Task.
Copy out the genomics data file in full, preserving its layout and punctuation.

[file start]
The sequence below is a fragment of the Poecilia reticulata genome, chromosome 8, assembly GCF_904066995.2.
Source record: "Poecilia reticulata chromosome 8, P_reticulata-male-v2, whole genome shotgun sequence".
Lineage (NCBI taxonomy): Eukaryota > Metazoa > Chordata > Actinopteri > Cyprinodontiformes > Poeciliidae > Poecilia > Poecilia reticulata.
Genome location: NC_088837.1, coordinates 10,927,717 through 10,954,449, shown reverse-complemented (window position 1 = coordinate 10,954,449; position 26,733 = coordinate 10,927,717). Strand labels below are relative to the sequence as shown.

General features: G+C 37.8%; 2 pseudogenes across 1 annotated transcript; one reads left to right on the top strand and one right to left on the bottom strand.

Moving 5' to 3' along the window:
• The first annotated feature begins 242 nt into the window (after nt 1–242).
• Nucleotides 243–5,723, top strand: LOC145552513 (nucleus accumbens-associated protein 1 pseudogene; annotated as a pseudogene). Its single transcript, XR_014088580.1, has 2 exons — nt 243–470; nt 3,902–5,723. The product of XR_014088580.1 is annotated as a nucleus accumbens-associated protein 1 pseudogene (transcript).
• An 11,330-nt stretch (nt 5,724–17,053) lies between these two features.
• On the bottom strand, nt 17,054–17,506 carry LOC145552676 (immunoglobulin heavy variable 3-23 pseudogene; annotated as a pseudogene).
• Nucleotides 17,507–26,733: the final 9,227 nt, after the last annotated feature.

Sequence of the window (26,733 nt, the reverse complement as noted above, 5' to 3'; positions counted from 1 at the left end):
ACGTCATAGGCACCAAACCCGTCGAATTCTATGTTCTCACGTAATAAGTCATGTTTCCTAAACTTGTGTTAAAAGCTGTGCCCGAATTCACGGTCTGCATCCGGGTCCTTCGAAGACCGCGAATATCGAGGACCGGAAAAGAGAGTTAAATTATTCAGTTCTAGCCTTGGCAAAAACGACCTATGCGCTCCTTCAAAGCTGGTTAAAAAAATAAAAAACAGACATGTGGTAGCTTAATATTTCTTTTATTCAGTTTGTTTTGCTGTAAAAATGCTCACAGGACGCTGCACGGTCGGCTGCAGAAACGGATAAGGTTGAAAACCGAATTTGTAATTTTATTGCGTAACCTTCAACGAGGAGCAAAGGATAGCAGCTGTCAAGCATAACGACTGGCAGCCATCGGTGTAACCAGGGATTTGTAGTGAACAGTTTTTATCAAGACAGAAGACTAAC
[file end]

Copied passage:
The sequence below is a fragment of the Poecilia reticulata genome, chromosome 8, assembly GCF_904066995.2.
Source record: "Poecilia reticulata chromosome 8, P_reticulata-male-v2, whole genome shotgun sequence".
Lineage (NCBI taxonomy): Eukaryota > Metazoa > Chordata > Actinopteri > Cyprinodontiformes > Poeciliidae > Poecilia > Poecilia reticulata.
Genome location: NC_088837.1, coordinates 10,927,717 through 10,954,449, shown reverse-complemented (window position 1 = coordinate 10,954,449; position 26,733 = coordinate 10,927,717). Strand labels below are relative to the sequence as shown.

General features: G+C 37.8%; 2 pseudogenes across 1 annotated transcript; one reads left to right on the top strand and one right to left on the bottom strand.

Moving 5' to 3' along the window:
• The first annotated feature begins 242 nt into the window (after nt 1–242).
• Nucleotides 243–5,723, top strand: LOC145552513 (nucleus accumbens-associated protein 1 pseudogene; annotated as a pseudogene). Its single transcript, XR_014088580.1, has 2 exons — nt 243–470; nt 3,902–5,723. The product of XR_014088580.1 is annotated as a nucleus accumbens-associated protein 1 pseudogene (transcript).
• An 11,330-nt stretch (nt 5,724–17,053) lies between these two features.
• On the bottom strand, nt 17,054–17,506 carry LOC145552676 (immunoglobulin heavy variable 3-23 pseudogene; annotated as a pseudogene).
• Nucleotides 17,507–26,733: the final 9,227 nt, after the last annotated feature.

Sequence of the window (26,733 nt, the reverse complement as noted above, 5' to 3'; positions counted from 1 at the left end):
ACGTCATAGGCACCAAACCCGTCGAATTCTATGTTCTCACGTAATAAGTCATGTTTCCTAAACTTGTGTTAAAAGCTGTGCCCGAATTCACGGTCTGCATCCGGGTCCTTCGAAGACCGCGAATATCGAGGACCGGAAAAGAGAGTTAAATTATTCAGTTCTAGCCTTGGCAAAAACGACCTATGCGCTCCTTCAAAGCTGGTTAAAAAAATAAAAAACAGACATGTGGTAGCTTAATATTTCTTTTATTCAGTTTGTTTTGCTGTAAAAATGCTCACAGGACGCTGCACGGTCGGCTGCAGAAACGGATAAGGTTGAAAACCGAATTTGTAATTTTATTGCGTAACCTTCAACGAGGAGCAAAGGATAGCAGCTGTCAAGCATAACGACTGGCAGCCATCGGTGTAACCAGGGATTTGTAGTGAACAGTTTTTATCAAGACAGAAGACTAAC